Sunday, May 12, 2013

Resolving Conflicts within the Parish Community

A professor at the diocesan seminary, who is also a pastor, discusses in a recent issue of the Kyeongyang Magazine some of the reasons Catholics have lost hope in the Church and have left. Using a Korean expression you hear often:  he will be spitting while lying down-- a foolish thing to do. However, since he is a  pastor and  has something to say on the subject he proceeds.

Some have been hurt by the words or actions of their parish priest or religious; others have left, disapproving of the lifestyle of the clergy and religious. What should be done, he asks, when parishioners dislike their priest or sisters? Some may even criticize their celibate state as unnatural, and mistake a lack of social skills as self-righteousness, stubbornness, pride and hypocrisy.

It's helpful to remember, he says, that priests, starting from the time in the seminary, have been receiving love and respect from the Christians, but have not in many instances returned to their Christians, in like measure, the same love and respect they've grown accustomed to receiving. Priests also are not practiced in self-examination, except for the ones who see themselves humbly. In addition, they are often tempted to do what they want in their parishes without consulting the community. 

The same difficulties apply, but perhaps less so, to the sisters assigned to a parish; they fill the maternal roll in the  parishes, while also living a life of humility and poverty, and are respected and  loved by the parishioners. But the professor points out that the sisters are also no less influenced by the greater society, and at times can become authoritarian. The relationship between the priests and the sisters is also not without its potential difficulties, occasionally resulting in the sisters being recalled from the parish. And there are cases when a priest sins and it becomes the gossip of the parish; he then can no longer continue in his pastoral capacity.

These problems can be seen as caused, in part at least, from the special position of the priests and sisters in the parish. The times when these problems have been overlooked have long passed. The faults of the priest in the past would have been accepted, and the parishioners would pray for a change. Today, the community would not hesitate to prepare a petition for the bishop and marshal parishioners to oppose the priest. 

The professor tells us it's not love to unconditionally overlook the faults of priests and sisters. The problems are not only limited to the priests and sisters but some blame belongs to the community. The community has to realize that they are the leaders of the community along with the priests and sisters. What does it mean to live a life of faith? When they have a problem with a priest or sister, they stop going to church, but they should reflect, says the professor, who is being hurt when they take this action. They should remember that  priests and sisters are not their spokesperson in their faith life.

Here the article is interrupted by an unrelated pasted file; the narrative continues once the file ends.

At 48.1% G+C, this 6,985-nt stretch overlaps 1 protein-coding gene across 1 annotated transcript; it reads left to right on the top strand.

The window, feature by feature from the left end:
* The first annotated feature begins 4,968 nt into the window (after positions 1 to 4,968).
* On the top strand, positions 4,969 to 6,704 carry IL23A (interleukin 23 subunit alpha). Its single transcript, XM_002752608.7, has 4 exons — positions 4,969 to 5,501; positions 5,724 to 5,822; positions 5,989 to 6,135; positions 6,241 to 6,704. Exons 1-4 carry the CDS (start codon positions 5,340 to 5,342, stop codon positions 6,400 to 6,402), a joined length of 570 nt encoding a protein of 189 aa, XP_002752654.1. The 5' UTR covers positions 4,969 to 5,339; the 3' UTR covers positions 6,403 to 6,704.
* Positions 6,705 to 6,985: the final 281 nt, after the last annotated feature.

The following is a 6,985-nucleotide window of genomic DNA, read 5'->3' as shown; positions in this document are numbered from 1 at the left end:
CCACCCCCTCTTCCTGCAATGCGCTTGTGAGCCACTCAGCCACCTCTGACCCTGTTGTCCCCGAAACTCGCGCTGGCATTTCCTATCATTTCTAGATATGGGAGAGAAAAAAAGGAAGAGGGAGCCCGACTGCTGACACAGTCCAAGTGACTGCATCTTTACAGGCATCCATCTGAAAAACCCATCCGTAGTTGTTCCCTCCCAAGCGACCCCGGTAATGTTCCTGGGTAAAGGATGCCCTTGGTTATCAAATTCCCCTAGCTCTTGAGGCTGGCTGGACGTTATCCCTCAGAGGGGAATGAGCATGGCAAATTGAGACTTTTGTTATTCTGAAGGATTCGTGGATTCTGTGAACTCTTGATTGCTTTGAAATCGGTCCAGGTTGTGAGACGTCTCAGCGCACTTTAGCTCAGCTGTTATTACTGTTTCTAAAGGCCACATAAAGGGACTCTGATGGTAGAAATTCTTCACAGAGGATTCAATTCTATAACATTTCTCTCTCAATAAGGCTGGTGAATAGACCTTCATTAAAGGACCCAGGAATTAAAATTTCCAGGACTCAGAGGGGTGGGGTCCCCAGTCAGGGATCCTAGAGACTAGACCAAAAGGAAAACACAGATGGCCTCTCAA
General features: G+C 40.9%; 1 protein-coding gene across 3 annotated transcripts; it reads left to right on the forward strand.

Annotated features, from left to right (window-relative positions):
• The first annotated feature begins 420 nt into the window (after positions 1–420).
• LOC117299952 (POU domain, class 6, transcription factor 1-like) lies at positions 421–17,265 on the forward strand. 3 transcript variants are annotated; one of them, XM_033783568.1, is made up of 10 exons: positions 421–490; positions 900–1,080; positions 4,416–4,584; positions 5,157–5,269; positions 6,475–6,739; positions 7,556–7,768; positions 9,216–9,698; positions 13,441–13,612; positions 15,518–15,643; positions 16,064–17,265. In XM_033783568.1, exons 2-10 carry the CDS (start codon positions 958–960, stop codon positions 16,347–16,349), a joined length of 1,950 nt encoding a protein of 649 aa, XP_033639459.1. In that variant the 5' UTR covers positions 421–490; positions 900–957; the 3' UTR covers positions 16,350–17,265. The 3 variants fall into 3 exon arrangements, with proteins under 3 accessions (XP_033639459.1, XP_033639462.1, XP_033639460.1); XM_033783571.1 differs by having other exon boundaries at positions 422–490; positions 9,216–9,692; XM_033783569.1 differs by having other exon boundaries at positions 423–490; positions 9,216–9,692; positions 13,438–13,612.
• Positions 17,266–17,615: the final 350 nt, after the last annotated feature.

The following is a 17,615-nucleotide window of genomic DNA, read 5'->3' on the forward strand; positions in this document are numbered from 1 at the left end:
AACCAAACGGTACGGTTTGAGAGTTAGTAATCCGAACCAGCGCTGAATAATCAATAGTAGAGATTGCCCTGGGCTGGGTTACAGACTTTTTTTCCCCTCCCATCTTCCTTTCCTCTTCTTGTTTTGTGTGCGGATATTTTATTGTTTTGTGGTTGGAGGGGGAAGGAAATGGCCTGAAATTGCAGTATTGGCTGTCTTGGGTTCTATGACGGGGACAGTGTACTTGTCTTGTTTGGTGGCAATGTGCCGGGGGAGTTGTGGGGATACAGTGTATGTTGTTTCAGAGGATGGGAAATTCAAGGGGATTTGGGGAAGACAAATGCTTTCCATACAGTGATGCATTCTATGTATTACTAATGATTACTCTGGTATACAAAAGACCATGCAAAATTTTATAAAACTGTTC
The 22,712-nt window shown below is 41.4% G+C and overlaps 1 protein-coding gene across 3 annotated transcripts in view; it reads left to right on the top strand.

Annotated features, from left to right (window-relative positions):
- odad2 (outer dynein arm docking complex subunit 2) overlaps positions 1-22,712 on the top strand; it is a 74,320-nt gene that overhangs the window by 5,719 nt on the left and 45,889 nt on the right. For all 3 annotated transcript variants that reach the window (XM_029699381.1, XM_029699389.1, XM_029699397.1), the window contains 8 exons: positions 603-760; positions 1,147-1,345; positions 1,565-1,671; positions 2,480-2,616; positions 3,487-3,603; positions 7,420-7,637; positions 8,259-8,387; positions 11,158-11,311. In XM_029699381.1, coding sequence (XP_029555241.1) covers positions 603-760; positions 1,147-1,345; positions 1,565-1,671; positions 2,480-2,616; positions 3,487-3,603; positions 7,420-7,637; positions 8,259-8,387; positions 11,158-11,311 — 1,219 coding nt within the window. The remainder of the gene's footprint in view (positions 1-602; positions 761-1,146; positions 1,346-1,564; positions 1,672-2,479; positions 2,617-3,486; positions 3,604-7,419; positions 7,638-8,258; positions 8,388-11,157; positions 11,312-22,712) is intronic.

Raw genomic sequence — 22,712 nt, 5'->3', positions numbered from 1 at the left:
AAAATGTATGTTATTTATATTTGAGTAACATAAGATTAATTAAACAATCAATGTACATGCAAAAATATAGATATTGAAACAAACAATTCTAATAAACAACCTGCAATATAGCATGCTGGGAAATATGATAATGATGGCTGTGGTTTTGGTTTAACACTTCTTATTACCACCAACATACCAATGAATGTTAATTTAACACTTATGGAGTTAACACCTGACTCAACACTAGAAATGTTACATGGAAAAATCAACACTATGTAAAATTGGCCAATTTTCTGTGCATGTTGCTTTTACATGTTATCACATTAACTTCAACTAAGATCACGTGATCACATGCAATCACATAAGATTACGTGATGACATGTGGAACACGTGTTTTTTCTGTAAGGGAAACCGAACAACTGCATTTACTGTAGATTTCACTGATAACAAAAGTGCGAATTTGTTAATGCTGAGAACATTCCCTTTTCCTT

When problems arise with a priest, a sister or another Christian, there are many resolutions possible: write them a frank letter, express to them directly the problem they have, go to confession. When this is not done there's usually bickering and hurt feelings. With prayer and a desire to speak honestly to those they believe to be the offending party, something good will usually result. We should remember that even if our expressed concerns are not accepted at that time, for whatever reasons, it maybe that we have prepared them to eventually come to a new understanding of their roles as priest and sister.

The Church can no longer disregard the legitimate complaints of many Christians by relying on organizational formalities as was done in the past. We now have the example of  Pope Francis who, in his first act after being selected as the new pope, asked for a blessing from the people gathered in St. Peter's Square waiting for his appearance on the balcony, and then bowed his head to the people.

A person with a mature faith life does not allow a priest or sister to interfere with his or her relationship with Jesus. Our life should be a life of gratitude for what we have received. There is no need to desire or to receive the approval of the priest or sisters. Emotions are a part of life and we can't run away from them but we can, the professor says, ask for help in getting them under control. 

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